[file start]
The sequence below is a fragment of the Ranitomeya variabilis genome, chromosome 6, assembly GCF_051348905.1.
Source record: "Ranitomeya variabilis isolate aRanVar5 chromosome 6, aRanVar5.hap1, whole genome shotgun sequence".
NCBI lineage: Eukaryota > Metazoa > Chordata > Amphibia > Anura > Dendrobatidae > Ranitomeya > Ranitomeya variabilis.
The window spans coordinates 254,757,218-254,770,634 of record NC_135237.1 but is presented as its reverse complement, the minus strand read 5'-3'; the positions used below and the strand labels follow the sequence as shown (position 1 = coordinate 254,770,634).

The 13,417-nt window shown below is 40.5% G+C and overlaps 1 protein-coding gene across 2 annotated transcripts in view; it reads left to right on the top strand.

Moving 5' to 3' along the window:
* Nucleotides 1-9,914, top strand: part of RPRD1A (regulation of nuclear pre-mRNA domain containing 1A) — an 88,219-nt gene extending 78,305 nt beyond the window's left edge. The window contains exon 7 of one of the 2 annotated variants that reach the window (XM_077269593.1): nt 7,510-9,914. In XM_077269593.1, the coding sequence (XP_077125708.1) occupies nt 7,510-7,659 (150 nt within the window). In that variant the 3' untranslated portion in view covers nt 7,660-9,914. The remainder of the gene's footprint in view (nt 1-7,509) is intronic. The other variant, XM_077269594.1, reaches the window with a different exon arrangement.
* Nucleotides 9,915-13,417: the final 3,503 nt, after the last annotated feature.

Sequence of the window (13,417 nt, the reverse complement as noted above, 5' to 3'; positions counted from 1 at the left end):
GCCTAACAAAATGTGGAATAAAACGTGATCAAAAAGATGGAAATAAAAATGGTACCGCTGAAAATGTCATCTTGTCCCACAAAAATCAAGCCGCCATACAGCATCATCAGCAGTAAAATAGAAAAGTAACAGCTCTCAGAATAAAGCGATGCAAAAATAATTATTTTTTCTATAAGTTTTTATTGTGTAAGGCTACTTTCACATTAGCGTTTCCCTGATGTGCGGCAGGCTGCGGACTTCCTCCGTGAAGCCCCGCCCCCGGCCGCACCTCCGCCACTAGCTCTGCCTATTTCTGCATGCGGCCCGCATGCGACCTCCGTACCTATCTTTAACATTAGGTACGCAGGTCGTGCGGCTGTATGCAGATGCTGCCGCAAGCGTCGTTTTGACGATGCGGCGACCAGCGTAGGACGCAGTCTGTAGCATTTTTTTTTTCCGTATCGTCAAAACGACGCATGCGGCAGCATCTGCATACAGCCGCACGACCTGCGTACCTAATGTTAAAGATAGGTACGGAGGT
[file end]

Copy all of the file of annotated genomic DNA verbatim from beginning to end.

The sequence below is a fragment of the Ranitomeya variabilis genome, chromosome 6, assembly GCF_051348905.1.
Source record: "Ranitomeya variabilis isolate aRanVar5 chromosome 6, aRanVar5.hap1, whole genome shotgun sequence".
NCBI lineage: Eukaryota > Metazoa > Chordata > Amphibia > Anura > Dendrobatidae > Ranitomeya > Ranitomeya variabilis.
The window spans coordinates 254,757,218-254,770,634 of record NC_135237.1 but is presented as its reverse complement, the minus strand read 5'-3'; the positions used below and the strand labels follow the sequence as shown (position 1 = coordinate 254,770,634).

The 13,417-nt window shown below is 40.5% G+C and overlaps 1 protein-coding gene across 2 annotated transcripts in view; it reads left to right on the top strand.

Moving 5' to 3' along the window:
* Nucleotides 1-9,914, top strand: part of RPRD1A (regulation of nuclear pre-mRNA domain containing 1A) — an 88,219-nt gene extending 78,305 nt beyond the window's left edge. The window contains exon 7 of one of the 2 annotated variants that reach the window (XM_077269593.1): nt 7,510-9,914. In XM_077269593.1, the coding sequence (XP_077125708.1) occupies nt 7,510-7,659 (150 nt within the window). In that variant the 3' untranslated portion in view covers nt 7,660-9,914. The remainder of the gene's footprint in view (nt 1-7,509) is intronic. The other variant, XM_077269594.1, reaches the window with a different exon arrangement.
* Nucleotides 9,915-13,417: the final 3,503 nt, after the last annotated feature.

Sequence of the window (13,417 nt, the reverse complement as noted above, 5' to 3'; positions counted from 1 at the left end):
GCCTAACAAAATGTGGAATAAAACGTGATCAAAAAGATGGAAATAAAAATGGTACCGCTGAAAATGTCATCTTGTCCCACAAAAATCAAGCCGCCATACAGCATCATCAGCAGTAAAATAGAAAAGTAACAGCTCTCAGAATAAAGCGATGCAAAAATAATTATTTTTTCTATAAGTTTTTATTGTGTAAGGCTACTTTCACATTAGCGTTTCCCTGATGTGCGGCAGGCTGCGGACTTCCTCCGTGAAGCCCCGCCCCCGGCCGCACCTCCGCCACTAGCTCTGCCTATTTCTGCATGCGGCCCGCATGCGACCTCCGTACCTATCTTTAACATTAGGTACGCAGGTCGTGCGGCTGTATGCAGATGCTGCCGCAAGCGTCGTTTTGACGATGCGGCGACCAGCGTAGGACGCAGTCTGTAGCATTTTTTTTTTCCGTATCGTCAAAACGACGCATGCGGCAGCATCTGCATACAGCCGCACGACCTGCGTACCTAATGTTAAAGATAGGTACGGAGGT